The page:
In the 1990s, Fabian Marcaccio coined the word “paintant” by fusing “painting” and “mutant.” In his “paintants,” he would sometimes carve and expose the stretcher bars. He worked on burlap and fabric. He used photographic images and applied various mediums to digitally printed surfaces. His materials included oil paint, silicone, acrylics and sand. He made relief-like brushstrokes out of silicon and attached them to the surface of his work. Sometimes they extended out onto the wall, like an extra limb. They were neither natural nor artificial, but a hybrid combination.
Joyce Pensato draws in charcoal and paints in enamel — dense, clinging soot and viscous liquid. For years her palette has been black, white and silver, though color is beginning to make an appearance in her recent paintings, mostly as splatters and drips. The drawing process is one of making marks, rubbing them out and making more marks, with line being the essential form. In the paintings, the line is made of enamel that initially appears to have been applied quickly, though its varying densities and its field of drips and splatters makes it clear that it wasn’t done in a single shot. In both drawing and painting Pensato is committed to finding the linear form that captures her subject matter, be it Homer Simpson, Mickey Mouse, Donald Duck, Batman, Groucho Marx, Felix the Cat, toy clowns, or not-so-cuddly monkeys.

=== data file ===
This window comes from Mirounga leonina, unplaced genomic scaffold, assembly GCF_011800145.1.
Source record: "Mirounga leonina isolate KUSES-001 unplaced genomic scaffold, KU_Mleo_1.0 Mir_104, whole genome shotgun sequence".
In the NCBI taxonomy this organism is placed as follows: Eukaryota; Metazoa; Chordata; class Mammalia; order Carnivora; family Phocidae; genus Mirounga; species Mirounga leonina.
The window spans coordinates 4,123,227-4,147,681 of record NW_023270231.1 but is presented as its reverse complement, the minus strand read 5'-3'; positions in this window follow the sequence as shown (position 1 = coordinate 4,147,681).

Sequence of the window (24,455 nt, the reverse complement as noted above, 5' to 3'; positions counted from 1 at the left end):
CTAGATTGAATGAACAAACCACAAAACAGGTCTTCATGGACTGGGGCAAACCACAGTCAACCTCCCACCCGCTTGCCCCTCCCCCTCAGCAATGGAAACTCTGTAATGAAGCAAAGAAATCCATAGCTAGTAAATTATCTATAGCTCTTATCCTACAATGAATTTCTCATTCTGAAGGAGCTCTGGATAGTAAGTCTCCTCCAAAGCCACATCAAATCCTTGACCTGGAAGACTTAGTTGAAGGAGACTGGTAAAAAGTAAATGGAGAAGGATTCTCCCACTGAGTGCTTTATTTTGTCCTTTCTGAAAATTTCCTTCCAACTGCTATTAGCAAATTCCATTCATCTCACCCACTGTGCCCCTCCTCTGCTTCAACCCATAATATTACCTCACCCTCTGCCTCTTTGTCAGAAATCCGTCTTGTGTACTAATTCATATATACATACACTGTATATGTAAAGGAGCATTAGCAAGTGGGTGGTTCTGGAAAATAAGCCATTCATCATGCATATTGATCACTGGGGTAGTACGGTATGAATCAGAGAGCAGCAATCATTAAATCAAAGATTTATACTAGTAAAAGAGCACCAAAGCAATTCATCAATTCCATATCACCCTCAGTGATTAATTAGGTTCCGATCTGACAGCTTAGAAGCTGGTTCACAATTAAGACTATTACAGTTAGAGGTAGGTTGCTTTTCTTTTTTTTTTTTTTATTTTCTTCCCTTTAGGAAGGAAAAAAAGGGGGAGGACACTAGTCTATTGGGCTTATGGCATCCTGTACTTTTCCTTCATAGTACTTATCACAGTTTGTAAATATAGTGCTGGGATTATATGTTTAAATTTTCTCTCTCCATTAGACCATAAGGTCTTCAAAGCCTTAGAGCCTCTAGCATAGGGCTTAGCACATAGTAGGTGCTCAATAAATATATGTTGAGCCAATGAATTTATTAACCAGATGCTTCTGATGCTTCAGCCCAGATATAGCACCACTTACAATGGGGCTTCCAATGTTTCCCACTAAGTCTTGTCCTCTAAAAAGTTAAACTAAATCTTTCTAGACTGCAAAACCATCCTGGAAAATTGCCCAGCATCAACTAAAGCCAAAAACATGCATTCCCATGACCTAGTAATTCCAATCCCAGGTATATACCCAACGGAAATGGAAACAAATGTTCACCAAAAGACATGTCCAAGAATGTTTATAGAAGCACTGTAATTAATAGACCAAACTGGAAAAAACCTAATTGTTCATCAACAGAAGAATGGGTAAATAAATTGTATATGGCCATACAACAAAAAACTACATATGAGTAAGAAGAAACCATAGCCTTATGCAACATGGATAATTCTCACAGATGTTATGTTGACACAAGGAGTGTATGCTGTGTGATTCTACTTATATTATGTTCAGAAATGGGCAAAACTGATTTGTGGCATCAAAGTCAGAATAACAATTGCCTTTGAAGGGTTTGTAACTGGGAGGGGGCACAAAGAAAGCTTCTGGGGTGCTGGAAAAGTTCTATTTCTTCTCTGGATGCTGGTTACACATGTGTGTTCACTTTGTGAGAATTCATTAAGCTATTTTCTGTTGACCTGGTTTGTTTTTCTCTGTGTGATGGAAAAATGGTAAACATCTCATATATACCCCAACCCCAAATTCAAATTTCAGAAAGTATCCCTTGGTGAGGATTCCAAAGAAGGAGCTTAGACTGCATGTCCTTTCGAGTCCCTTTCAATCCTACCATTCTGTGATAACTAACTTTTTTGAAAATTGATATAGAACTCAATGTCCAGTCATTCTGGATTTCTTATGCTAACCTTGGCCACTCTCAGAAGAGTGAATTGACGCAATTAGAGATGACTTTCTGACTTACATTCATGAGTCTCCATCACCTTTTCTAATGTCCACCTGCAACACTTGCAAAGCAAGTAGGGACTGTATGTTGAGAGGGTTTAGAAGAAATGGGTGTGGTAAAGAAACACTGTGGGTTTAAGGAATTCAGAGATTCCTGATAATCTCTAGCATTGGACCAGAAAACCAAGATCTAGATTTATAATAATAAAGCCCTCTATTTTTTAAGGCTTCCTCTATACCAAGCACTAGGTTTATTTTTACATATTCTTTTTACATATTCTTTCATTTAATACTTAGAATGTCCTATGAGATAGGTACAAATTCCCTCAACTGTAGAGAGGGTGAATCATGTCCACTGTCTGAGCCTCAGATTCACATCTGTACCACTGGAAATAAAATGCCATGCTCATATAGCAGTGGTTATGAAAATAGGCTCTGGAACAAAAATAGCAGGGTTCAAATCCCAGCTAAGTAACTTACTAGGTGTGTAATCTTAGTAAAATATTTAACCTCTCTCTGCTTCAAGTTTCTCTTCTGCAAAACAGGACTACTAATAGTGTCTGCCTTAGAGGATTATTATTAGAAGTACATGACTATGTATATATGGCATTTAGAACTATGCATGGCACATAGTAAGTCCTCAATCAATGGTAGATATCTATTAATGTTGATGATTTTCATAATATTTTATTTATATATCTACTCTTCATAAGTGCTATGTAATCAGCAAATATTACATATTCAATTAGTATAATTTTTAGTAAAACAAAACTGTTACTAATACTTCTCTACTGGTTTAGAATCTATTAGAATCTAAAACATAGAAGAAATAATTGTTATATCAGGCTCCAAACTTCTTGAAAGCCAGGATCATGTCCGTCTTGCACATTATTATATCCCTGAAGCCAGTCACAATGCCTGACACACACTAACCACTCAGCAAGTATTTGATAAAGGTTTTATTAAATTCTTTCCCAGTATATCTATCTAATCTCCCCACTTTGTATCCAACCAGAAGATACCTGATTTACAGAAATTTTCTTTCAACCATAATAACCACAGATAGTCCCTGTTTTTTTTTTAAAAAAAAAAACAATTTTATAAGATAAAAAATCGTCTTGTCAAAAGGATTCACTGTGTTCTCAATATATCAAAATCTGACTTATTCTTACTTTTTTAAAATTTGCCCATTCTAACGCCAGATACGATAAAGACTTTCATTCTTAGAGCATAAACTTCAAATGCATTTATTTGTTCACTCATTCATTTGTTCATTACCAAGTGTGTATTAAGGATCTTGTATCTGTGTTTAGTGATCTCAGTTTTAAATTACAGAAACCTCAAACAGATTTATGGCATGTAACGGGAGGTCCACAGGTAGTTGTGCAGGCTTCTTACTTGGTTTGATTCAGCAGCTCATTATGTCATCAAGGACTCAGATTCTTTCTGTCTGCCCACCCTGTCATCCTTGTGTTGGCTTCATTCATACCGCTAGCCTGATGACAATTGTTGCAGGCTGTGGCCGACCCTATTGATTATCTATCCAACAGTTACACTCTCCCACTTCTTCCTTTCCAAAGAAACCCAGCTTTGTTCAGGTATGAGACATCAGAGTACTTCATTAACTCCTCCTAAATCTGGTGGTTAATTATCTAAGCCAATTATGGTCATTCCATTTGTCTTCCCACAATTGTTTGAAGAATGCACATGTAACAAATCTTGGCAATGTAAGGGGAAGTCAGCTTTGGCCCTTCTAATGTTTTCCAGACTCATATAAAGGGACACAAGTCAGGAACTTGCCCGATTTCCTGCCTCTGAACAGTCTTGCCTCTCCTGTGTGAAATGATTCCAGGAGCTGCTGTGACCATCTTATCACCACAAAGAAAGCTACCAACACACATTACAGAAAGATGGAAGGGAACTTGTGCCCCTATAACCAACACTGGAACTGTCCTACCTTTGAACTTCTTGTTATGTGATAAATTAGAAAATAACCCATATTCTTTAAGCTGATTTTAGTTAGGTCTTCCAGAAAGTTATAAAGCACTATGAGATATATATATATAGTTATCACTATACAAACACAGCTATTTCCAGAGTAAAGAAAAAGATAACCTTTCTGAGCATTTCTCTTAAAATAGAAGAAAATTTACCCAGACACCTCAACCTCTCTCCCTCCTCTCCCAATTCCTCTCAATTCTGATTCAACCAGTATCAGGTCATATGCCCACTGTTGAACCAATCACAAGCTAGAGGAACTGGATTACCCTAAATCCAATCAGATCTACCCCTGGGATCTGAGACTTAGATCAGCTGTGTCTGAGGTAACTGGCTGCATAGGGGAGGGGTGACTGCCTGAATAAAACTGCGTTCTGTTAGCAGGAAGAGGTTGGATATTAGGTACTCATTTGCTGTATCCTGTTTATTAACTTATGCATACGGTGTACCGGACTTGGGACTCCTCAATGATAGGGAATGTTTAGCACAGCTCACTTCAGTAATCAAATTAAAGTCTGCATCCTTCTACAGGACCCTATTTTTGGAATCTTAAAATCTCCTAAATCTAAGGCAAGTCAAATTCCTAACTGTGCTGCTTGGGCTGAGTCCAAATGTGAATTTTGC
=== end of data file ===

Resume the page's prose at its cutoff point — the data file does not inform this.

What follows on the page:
The large paintings in Glenn Goldberg’s recent exhibition are part of a series collectively titled Elixir. They are half as tall as they are wide. “Eighth Elixir” (2011) is less than four feet tall and over seven feet wide, but most are slightly less than three feet high and five feet wide. Done in acrylic and ink on pale gray, gessoed grounds, the paintings have an undulating visual hum to them — think Philip Glass and Terry Riley —which is both soothing and disconcerting. This is because Goldberg effectively meshes two palettes on a gray ground — one is black and white, while the other consists of muted, often transparent colors ranging from near primaries to turquoise and violet.
The central thing that distinguishes Chris Martin from his forebears (Forrest Bess, Alfred Jensen, and Simon Gouveneur) is his meshing of visionary symbols and images derived from mass culture, particularly from the world of popular music. He has paid homage to James Brown, “the hardest working man in show business,” in a number of collages and paintings, including, in this exhibition, “Reverend Al in Mourning” (1989 – 2011), which is a large painting made of industrial aluminum foil, which includes a photocopy of a tiny, grainy newspaper photograph of Al Sharpton mourning the legendary singer. The other distinguishing feature is his slyly anarchic humor. (It’s hard to imagine Forrest Bess telling a joke).
I met Simon Gouverneur in the late 1980s, when I gave a lecture at the Maryland Institute College of Art. Something that I talked about that afternoon prompted him to introduce himself — I am guessing it was Wifredo Lam. We sat in a drab conference room. For the rest of the afternoon, before I caught a train back to New York, he and I wandered through dangerous territory, which was the problematic relationship between art and race. He was happy to speak to someone who was sympathetic to his quarrel with multiculturalism, and its ideas of essentialism and who shared his interest in visionary art and painters such as Piet Mondrian and Alfred Jensen.